Housebroken: Home Brew Hoopla
I'm feeling some social pressure to join the home-brewing craze.
Actually, I should say re-join because I was in on the first wave, in the 1970s. It did not go well.
Somehow, I got the idea that I could make wine. I knew that French vintners spent their lives learning what combination of soil, temperature, grape and oak barrel produced an acceptable product. Yet, I reasoned that I could do the same thing with $19.99 worth of grape juice, plastic tubing and buckets.
The wine was, predictably, awful, and I drank very little of it, mainly because most of it leaked away when the corks let loose on the bottles.
This would have been disappointing under the best of circumstances. In my case, because I had stored the bottles on their sides in a bedroom closet, it was almost marriage-ending. It's a good thing they were my clothes and not hers.
From there, I moved onto beer.
That time nothing exploded in the making and within a few weeks I had a couple of cases of an amber elixir that delighted the eye. Of course, you don't drink beer with your eye.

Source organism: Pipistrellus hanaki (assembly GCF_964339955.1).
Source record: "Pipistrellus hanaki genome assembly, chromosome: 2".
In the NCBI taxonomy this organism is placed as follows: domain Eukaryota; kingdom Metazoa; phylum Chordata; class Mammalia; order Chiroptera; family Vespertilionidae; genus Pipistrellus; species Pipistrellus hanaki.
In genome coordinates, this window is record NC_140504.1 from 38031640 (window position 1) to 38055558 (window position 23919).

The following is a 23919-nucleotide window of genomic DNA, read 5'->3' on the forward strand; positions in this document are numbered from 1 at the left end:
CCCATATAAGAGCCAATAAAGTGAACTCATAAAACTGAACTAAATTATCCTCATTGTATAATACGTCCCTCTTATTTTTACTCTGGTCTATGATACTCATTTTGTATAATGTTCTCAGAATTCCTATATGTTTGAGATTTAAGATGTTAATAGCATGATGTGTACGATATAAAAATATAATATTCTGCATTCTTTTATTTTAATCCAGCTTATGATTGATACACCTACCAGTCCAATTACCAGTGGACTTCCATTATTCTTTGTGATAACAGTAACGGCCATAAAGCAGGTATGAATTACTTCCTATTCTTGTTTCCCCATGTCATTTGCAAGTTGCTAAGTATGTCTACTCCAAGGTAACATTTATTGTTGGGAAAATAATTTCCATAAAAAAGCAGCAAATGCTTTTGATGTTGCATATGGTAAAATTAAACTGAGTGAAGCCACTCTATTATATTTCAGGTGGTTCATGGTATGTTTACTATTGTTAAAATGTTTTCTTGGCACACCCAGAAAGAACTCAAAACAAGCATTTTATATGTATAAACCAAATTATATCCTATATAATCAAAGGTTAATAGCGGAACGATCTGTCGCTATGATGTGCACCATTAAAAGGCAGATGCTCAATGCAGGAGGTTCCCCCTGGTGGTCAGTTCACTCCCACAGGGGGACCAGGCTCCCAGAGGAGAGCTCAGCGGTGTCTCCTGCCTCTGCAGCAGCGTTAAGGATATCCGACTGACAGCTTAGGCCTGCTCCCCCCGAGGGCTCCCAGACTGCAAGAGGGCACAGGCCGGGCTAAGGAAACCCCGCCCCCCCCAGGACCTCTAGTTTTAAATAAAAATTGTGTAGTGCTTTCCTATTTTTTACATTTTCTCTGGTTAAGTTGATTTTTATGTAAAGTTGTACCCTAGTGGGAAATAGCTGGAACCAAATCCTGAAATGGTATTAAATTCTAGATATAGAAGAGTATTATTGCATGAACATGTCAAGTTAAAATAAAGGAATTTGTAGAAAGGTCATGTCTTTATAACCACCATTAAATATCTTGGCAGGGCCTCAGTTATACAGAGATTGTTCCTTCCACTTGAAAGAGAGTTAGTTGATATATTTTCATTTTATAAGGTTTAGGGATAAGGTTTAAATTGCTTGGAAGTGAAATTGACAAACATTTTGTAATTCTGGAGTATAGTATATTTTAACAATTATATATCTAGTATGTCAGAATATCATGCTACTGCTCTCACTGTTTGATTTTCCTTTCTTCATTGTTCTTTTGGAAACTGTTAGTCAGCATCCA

It was bitter. I mean bitter to the point that I resolved to finish every last bottle with the same grim determination that some people resolve to run 150 miles through Death Valley.
I quit well before the finish line.
Shortly thereafter our first child was born (the exploding wine failed to kill the marriage) and that was the end of idle pursuits involving yeast. So there's another blessing of parenthood: It keeps you too busy to make undrinkable beverages.
But now the kids have grown, and I find myself with more time and seemingly surrounded by home brewers. It feels like every other person I meet has a keg of lager fermenting in the garage or several casks of homemade wine aging the basement. Some of it even tastes good. It makes me wonder what I'm missing out on.
So far, though, I'm resisting the urge to join in, mostly on pragmatic grounds.
The variety of wine and beer available in Columbus is astounding. If I want a pumpkin-flavored ale with hints of turmeric, elderberry and jicama root, I can probably find it. It's taken away some of the incentive for doing it myself.
On the other hand, there is the mastery urge. The mastery urge is this overwhelming desire to figure out how to do something. I've had mastery urges for making Chinese pot-stickers (success!), learning the back stroke (success!) and soldering copper water pipe (call a plumber!).
I still have a bit of a mastery urge for beer- or wine-making. If I could turn out even one acceptable batch, it would bring a certain sense of fulfillment. And if I could do it without ruining a closet full of clothes - all the better.
-Joe Blundo's columnSo to Speak appears in the Life section of The Columbus Dispatch. Visit his blog atDispatch.com